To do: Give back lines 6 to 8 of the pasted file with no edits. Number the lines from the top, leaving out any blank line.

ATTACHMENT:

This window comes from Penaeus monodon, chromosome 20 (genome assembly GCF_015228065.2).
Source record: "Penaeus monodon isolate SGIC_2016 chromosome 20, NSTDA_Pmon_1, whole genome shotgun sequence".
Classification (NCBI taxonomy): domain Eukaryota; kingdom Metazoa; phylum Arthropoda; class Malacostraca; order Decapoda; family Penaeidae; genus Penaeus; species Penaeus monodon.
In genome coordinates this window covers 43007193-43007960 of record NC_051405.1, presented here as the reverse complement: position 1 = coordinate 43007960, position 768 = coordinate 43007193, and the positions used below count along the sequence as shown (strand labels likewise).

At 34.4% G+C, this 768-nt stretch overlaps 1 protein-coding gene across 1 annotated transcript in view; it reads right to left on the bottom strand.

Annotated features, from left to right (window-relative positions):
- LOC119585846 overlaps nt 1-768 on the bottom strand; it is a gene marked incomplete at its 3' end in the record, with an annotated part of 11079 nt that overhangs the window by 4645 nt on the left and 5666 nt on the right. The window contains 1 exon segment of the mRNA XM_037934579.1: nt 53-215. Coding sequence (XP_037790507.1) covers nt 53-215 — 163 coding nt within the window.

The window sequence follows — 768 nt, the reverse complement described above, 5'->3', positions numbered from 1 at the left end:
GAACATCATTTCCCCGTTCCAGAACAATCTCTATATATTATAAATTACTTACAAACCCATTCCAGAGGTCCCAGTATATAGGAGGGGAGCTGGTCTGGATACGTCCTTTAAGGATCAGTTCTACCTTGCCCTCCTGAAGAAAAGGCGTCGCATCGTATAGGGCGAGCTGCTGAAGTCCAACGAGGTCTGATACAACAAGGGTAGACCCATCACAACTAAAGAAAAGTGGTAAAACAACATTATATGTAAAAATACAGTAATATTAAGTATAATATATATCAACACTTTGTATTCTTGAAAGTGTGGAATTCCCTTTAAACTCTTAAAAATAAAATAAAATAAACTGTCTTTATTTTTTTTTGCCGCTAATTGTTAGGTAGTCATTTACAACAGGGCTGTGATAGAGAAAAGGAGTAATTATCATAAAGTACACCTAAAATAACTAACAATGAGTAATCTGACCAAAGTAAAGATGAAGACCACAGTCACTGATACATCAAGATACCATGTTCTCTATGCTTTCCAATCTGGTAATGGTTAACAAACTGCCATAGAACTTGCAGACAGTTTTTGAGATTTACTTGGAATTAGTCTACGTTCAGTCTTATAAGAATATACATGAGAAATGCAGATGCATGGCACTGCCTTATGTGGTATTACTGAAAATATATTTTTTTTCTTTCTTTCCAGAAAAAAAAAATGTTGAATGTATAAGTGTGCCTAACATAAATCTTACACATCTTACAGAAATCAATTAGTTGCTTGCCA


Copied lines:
Annotated features, from left to right (window-relative positions):
- LOC119585846 overlaps nt 1-768 on the bottom strand; it is a gene marked incomplete at its 3' end in the record, with an annotated part of 11079 nt that overhangs the window by 4645 nt on the left and 5666 nt on the right. The window contains 1 exon segment of the mRNA XM_037934579.1: nt 53-215. Coding sequence (XP_037790507.1) covers nt 53-215 — 163 coding nt within the window.

The window sequence follows — 768 nt, the reverse complement described above, 5'->3', positions numbered from 1 at the left end: